South Africa’s Apartheid-Era Police Minister Adriaan Vlok Dies!

Adriaan Vlok Dies: Adriaan Johannes Vlok was a politician in South Africa. He was born on December 11, 1937, and died on January 8, 2023. In the last years of apartheid, from 1986 to 1991, he was South Africa’s Minister of Law and Order.

During this time, opposition to apartheid and political unrest were getting worse, so the South African government, which Vlok was a part of through the State Security Council, planned and carried out harsh repressive measures. These included hit squads that bombed and killed anti-apartheid activists.

South Africa’s Apartheid-Era Police Minister Adriaan Vlok Dies!

Adriaan Vlok, 85, was a well-known police minister in South Africa when the white minority ran the country. He was essential to keeping the racist apartheid system in place, where police ran hit squads that kidnapped, tortured, and killed activists.

Adriaan Vlok Dies
Adriaan Vlok Dies

After apartheid ended in 1994, Vlok admitted to some of his crimes and was given a clean slate. In 2006, he washed the feet of the well-known anti-apartheid preacher, Frank Chikane, as a sign of regret. His critics thought it was a trick to get people to like him and keep him from telling the truth about all the bad things the apartheid regime did.

In 1989, police tried to poison Rev. Chikane to kill him, but they failed. The apartheid regime ruled South Africa for more than 45 years until Nelson Mandela became the country’s first black president in 1994. Rev Chikane tried to kill Vlok in 2007, so he was given a 10-year prison sentence that was put on hold.

“I’m sorry for a lot of the things I’ve done,” he said when he was sentenced. Vlok’s family said he had died after a short illness at a hospital in the capital, Pretoria. From 1986 to 1991, he was in charge of law and order.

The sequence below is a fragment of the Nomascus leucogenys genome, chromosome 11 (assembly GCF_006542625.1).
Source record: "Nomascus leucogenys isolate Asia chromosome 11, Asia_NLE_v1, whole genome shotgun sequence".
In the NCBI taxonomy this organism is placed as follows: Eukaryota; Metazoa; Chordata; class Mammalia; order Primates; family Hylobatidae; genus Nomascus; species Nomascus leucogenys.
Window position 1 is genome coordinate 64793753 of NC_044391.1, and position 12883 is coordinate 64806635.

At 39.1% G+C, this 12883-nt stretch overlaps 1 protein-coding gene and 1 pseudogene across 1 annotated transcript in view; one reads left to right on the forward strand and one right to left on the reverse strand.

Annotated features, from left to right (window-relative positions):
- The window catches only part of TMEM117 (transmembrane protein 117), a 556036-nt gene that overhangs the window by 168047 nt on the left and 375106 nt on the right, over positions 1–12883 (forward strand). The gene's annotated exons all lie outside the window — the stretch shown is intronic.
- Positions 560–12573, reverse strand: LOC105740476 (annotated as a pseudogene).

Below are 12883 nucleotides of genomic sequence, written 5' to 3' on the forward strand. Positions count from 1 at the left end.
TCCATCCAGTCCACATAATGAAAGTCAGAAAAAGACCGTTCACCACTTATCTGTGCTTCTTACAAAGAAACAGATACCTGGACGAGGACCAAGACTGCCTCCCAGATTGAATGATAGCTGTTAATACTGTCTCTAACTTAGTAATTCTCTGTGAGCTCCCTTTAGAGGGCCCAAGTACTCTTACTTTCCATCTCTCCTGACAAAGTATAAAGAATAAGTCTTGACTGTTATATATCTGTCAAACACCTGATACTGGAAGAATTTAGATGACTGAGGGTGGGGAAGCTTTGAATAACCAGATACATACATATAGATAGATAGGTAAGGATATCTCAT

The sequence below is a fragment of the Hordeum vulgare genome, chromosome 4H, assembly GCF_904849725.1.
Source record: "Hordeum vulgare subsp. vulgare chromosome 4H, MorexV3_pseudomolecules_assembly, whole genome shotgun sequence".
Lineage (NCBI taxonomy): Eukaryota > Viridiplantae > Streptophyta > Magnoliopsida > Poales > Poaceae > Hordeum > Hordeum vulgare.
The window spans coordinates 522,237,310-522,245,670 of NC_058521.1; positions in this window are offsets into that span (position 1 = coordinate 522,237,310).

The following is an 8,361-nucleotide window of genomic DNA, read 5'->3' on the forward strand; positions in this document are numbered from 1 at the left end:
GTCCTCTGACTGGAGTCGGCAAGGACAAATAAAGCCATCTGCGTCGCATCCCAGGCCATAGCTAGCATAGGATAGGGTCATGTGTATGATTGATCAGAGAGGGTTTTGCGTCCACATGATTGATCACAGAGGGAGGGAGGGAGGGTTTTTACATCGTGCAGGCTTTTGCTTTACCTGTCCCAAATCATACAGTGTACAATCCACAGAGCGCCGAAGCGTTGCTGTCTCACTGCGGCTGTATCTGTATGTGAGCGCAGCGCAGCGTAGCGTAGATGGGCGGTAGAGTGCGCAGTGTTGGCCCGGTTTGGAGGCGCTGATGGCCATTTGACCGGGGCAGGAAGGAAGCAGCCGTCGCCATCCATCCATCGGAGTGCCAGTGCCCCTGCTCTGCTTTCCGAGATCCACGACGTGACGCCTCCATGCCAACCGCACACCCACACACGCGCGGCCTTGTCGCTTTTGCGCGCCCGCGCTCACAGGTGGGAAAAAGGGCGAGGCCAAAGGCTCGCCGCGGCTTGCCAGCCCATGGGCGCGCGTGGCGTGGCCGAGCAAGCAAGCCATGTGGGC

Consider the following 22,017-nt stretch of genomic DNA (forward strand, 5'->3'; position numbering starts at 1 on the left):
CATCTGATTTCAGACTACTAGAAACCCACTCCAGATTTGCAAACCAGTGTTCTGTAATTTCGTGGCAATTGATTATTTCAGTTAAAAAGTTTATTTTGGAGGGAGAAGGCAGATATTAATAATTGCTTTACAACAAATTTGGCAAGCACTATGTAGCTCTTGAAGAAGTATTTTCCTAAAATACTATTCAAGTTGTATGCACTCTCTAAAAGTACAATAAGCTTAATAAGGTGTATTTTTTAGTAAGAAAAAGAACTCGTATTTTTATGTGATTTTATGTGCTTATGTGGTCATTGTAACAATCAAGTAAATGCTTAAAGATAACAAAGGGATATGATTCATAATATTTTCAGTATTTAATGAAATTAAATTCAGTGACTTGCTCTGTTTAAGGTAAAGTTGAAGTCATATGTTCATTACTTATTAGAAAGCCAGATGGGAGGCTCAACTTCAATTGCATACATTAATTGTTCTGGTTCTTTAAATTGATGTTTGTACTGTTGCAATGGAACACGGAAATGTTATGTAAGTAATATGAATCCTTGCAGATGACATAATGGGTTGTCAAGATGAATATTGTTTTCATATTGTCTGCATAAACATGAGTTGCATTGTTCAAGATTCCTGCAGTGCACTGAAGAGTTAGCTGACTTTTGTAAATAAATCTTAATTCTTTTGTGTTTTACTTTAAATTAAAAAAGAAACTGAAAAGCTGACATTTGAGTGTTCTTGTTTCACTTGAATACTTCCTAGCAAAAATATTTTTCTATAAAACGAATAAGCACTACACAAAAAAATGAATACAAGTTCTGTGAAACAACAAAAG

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South Africa History Online says in its profile of him that his ministry was in charge of locking up about 30,000 people as it tried to stop the revolt against white minority rule. Vlok testified before the Truth and Reconciliation Commission, which Mr. Mandela’s government set up to find out what the apartheid regime did wrong.

Vlok said his police force had bombed places, including the South African Churches’ headquarters. After he said what he did, he was let go. He also washed the feet of the mothers and widows of 10 activists killed by the police after being tricked into an ambush.

In 2015, Vlok said on the BBC radio show Newshour that he was not to blame for the “start of apartheid.” “I helped keep it in place, and I think it would have been wrong to put me in jail for all the crimes of apartheid,” he said.

Almost 30 years after the end of apartheid, racism is still a problem in South Africa. On Christmas Day, two black teens, ages 13 and 18, were allegedly attacked because of their race at a resort. Sunday, the teens were introduced at a rally by President Cyril Ramaphosa, who said they were his “guests.”

“It was so disgusting to see old white men trying to choke and drown these young men in a pool,” he said. “If you’re racist, we’ll make sure you feel the power of the law because, as Nelson Mandela, the father of our democracy, said, the people of South Africa will never, ever, ever again let racism rule in our country,” he said, to loud cheers.

One white man has been charged with trying to kill someone, and two others have been accused of assault and crimen injuria, which means doing something to hurt someone’s dignity on purpose. They haven’t been asked to say anything yet and are due back in court later this month.

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